After coronary artery bypass graft (CABG), women are particularly vulnerable to depression because they are more socially isolated and are more likely to have preoperative mood disorders than men. The purpose of this study was to (1) describe the incidence and course of clinical depression in women during the first 6 months after CABG; (2) describe the frequency of depressive symptoms after CABG in women; and (3) identify factors associated with post-CABG depression in women.
Before hospital discharge, 75 women undergoing CABG for the first time participated in a semistructured interview to determine the presence of major or minor depression using the Diagnostic and Statistical Manual, Fourth Edition, criteria. In 55 women, additional interviews were conducted within the first month and at 6 months after discharge. Data were evaluated using frequencies, analysis of variance, Mann-Whitney U test, and logistic regression.
Clinical depression occurred before hospital discharge, in the first month after discharge, and 6 months after discharge in 30.9%, 16.4%, and 12.8%, respectively, of the women who completed a 6-month follow-up. Younger women, those with more perioperative complications, and those with a history of depression were at greater risk for clinical depression. After hospital discharge, the occurrence of any clinical depression within the first month was associated with an increased occurrence of clinical depression 6 months later. Younger women, those with more perioperative complications and early depressive symptoms, and those with persistent occurrence of the most commonly reported symptoms (anhedonia, dysphoria, and fatigue) should be carefully evaluated.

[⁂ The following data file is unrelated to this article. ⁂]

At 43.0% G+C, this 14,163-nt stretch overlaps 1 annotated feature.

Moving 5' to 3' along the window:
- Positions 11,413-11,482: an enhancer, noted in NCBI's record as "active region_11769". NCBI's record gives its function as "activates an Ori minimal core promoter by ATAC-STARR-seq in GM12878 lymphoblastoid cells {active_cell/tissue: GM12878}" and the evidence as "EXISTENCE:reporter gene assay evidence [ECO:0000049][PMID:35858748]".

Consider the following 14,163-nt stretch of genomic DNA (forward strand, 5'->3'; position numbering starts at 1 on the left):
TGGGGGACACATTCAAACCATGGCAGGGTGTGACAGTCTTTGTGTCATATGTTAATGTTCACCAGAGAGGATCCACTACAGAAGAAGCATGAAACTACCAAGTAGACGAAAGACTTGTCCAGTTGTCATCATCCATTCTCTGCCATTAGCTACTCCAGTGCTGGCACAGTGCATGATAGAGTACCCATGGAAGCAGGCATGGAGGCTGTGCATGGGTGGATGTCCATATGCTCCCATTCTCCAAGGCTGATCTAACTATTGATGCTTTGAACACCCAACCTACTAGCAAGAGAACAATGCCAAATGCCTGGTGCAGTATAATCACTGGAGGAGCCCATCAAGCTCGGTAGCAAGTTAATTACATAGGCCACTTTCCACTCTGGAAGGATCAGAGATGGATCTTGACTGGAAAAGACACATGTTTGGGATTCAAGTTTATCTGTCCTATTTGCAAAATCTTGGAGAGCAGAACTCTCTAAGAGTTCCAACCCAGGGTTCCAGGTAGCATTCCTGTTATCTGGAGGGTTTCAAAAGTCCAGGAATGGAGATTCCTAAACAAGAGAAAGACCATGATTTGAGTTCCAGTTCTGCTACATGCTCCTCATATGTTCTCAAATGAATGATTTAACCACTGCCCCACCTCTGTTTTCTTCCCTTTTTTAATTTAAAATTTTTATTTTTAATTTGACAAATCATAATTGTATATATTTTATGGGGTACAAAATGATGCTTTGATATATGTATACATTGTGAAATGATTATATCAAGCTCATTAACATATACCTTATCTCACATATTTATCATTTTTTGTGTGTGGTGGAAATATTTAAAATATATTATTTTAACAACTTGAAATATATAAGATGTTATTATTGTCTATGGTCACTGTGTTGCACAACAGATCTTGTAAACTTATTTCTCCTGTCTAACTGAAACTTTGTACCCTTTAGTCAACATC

Lynn V. Doering, RN, DNSc, FAAN Associate Professor and Chair, Acute Care, UCLA School of Nursing, Los Angeles, Calif.
Marise C. Magsarili, RN, MNRegional Department of Cardiac Surgery, Kaiser Permanente Medical Center, Los Angeles, Calif.
Loretta Y. Howitt, MD Kaiser Permanente Medical Center, Los Angeles, Calif.
Marie J. Cowan, PhD, RN, FAAN UCLA School of Nursing, Los Angeles, Calif.
This article was supported by NIMH K01MH01700.
Corresponding author Lynn V. Doering, RN, DNSc, FAAN, Associate Professor and Chair, Acute Care, UCLA School of Nursing, Factor 4-266, 700 Tiverton Avenue, PO Box 956918, Los Angeles, CA 90095 (e-mail: email@example.com).